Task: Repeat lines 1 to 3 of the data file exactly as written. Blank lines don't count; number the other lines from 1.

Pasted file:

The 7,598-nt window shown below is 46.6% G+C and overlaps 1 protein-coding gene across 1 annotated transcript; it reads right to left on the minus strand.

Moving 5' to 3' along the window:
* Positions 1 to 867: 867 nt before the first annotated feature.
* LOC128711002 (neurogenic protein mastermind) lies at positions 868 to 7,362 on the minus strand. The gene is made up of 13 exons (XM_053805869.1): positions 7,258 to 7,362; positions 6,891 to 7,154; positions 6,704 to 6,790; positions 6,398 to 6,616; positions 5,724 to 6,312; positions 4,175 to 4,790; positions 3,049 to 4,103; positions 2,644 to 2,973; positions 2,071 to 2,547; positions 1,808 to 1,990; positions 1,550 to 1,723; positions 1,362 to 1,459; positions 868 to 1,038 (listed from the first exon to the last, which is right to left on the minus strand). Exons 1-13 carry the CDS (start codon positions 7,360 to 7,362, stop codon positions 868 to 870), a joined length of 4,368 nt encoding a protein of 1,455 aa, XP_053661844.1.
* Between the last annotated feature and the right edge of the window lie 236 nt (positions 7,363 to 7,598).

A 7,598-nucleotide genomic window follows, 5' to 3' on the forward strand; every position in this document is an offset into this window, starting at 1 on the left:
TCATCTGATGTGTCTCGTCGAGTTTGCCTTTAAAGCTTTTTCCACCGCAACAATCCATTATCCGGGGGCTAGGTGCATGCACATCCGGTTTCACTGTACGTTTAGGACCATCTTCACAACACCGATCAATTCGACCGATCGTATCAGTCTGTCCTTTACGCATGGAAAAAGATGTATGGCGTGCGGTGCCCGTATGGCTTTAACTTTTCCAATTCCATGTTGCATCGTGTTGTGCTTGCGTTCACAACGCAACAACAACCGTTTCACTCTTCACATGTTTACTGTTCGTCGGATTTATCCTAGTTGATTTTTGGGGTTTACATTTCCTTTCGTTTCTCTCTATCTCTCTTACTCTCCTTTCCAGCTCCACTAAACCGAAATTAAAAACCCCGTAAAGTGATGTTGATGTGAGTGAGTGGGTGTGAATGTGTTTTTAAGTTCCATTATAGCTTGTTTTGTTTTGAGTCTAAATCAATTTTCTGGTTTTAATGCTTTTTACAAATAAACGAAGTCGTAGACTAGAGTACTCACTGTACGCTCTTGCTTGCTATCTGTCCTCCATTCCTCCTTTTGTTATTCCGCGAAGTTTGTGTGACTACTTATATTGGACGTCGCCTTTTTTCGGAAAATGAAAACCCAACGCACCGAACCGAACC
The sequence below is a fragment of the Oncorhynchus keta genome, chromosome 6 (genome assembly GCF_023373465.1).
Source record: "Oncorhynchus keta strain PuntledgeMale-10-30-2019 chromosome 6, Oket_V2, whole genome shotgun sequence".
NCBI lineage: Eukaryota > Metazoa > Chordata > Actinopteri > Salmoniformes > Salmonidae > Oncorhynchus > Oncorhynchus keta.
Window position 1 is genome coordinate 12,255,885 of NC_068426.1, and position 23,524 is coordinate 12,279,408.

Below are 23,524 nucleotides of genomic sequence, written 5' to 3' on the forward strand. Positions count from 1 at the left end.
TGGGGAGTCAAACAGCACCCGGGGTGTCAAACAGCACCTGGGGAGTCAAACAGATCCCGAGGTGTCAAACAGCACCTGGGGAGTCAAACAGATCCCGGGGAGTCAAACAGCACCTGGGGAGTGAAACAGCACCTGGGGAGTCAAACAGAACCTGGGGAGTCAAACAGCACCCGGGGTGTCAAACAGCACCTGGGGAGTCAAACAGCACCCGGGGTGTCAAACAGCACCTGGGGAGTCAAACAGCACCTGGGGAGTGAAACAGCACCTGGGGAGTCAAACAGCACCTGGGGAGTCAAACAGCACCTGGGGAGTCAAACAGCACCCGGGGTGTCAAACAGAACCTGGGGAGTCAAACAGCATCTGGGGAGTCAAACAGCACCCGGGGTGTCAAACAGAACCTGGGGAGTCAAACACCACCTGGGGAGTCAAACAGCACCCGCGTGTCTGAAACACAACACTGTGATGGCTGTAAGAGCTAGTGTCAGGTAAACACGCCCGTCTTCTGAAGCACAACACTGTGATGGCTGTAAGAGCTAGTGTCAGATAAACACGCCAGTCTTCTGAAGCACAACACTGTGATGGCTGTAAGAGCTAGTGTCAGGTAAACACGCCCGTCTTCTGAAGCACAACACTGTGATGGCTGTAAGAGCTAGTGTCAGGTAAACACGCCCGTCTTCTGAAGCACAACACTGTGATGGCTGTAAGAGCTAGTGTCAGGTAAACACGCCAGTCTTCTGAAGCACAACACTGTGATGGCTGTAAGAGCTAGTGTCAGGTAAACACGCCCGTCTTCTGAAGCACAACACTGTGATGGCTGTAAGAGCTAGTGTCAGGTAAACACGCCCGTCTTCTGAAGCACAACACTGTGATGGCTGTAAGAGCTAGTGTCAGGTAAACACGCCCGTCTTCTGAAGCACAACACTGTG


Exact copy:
The 7,598-nt window shown below is 46.6% G+C and overlaps 1 protein-coding gene across 1 annotated transcript; it reads right to left on the minus strand.

Moving 5' to 3' along the window:
* Positions 1 to 867: 867 nt before the first annotated feature.